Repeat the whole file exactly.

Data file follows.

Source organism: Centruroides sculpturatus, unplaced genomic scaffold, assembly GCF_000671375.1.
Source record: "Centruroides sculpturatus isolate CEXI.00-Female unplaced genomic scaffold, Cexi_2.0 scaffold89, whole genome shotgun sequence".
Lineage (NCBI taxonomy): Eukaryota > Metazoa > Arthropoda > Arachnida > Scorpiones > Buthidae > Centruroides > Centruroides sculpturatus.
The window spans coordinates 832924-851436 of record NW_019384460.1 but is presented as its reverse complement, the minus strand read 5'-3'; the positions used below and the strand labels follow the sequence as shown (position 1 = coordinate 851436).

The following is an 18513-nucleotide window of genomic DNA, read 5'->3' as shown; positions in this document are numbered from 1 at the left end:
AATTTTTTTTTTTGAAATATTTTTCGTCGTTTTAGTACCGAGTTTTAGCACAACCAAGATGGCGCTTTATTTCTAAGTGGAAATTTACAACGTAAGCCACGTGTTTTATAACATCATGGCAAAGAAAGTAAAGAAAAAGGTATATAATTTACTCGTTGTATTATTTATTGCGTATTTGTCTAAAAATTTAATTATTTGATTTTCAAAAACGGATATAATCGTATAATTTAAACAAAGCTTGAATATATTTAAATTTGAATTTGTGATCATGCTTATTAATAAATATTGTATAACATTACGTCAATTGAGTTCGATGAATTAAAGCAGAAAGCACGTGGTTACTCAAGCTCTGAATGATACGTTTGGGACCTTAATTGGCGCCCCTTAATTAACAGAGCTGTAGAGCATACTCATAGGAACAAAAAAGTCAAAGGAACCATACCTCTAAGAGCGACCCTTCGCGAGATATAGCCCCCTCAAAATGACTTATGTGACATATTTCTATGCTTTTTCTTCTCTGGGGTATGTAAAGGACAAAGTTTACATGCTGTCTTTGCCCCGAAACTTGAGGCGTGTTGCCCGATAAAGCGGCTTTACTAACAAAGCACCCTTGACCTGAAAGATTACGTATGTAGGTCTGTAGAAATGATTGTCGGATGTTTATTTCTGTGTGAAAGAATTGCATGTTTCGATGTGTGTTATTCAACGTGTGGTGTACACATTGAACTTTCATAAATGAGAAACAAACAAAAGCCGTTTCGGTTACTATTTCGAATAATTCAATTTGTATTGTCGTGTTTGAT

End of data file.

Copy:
Source organism: Centruroides sculpturatus, unplaced genomic scaffold, assembly GCF_000671375.1.
Source record: "Centruroides sculpturatus isolate CEXI.00-Female unplaced genomic scaffold, Cexi_2.0 scaffold89, whole genome shotgun sequence".
Lineage (NCBI taxonomy): Eukaryota > Metazoa > Arthropoda > Arachnida > Scorpiones > Buthidae > Centruroides > Centruroides sculpturatus.
The window spans coordinates 832924-851436 of record NW_019384460.1 but is presented as its reverse complement, the minus strand read 5'-3'; the positions used below and the strand labels follow the sequence as shown (position 1 = coordinate 851436).

The following is an 18513-nucleotide window of genomic DNA, read 5'->3' as shown; positions in this document are numbered from 1 at the left end:
AATTTTTTTTTTTGAAATATTTTTCGTCGTTTTAGTACCGAGTTTTAGCACAACCAAGATGGCGCTTTATTTCTAAGTGGAAATTTACAACGTAAGCCACGTGTTTTATAACATCATGGCAAAGAAAGTAAAGAAAAAGGTATATAATTTACTCGTTGTATTATTTATTGCGTATTTGTCTAAAAATTTAATTATTTGATTTTCAAAAACGGATATAATCGTATAATTTAAACAAAGCTTGAATATATTTAAATTTGAATTTGTGATCATGCTTATTAATAAATATTGTATAACATTACGTCAATTGAGTTCGATGAATTAAAGCAGAAAGCACGTGGTTACTCAAGCTCTGAATGATACGTTTGGGACCTTAATTGGCGCCCCTTAATTAACAGAGCTGTAGAGCATACTCATAGGAACAAAAAAGTCAAAGGAACCATACCTCTAAGAGCGACCCTTCGCGAGATATAGCCCCCTCAAAATGACTTATGTGACATATTTCTATGCTTTTTCTTCTCTGGGGTATGTAAAGGACAAAGTTTACATGCTGTCTTTGCCCCGAAACTTGAGGCGTGTTGCCCGATAAAGCGGCTTTACTAACAAAGCACCCTTGACCTGAAAGATTACGTATGTAGGTCTGTAGAAATGATTGTCGGATGTTTATTTCTGTGTGAAAGAATTGCATGTTTCGATGTGTGTTATTCAACGTGTGGTGTACACATTGAACTTTCATAAATGAGAAACAAACAAAAGCCGTTTCGGTTACTATTTCGAATAATTCAATTTGTATTGTCGTGTTTGAT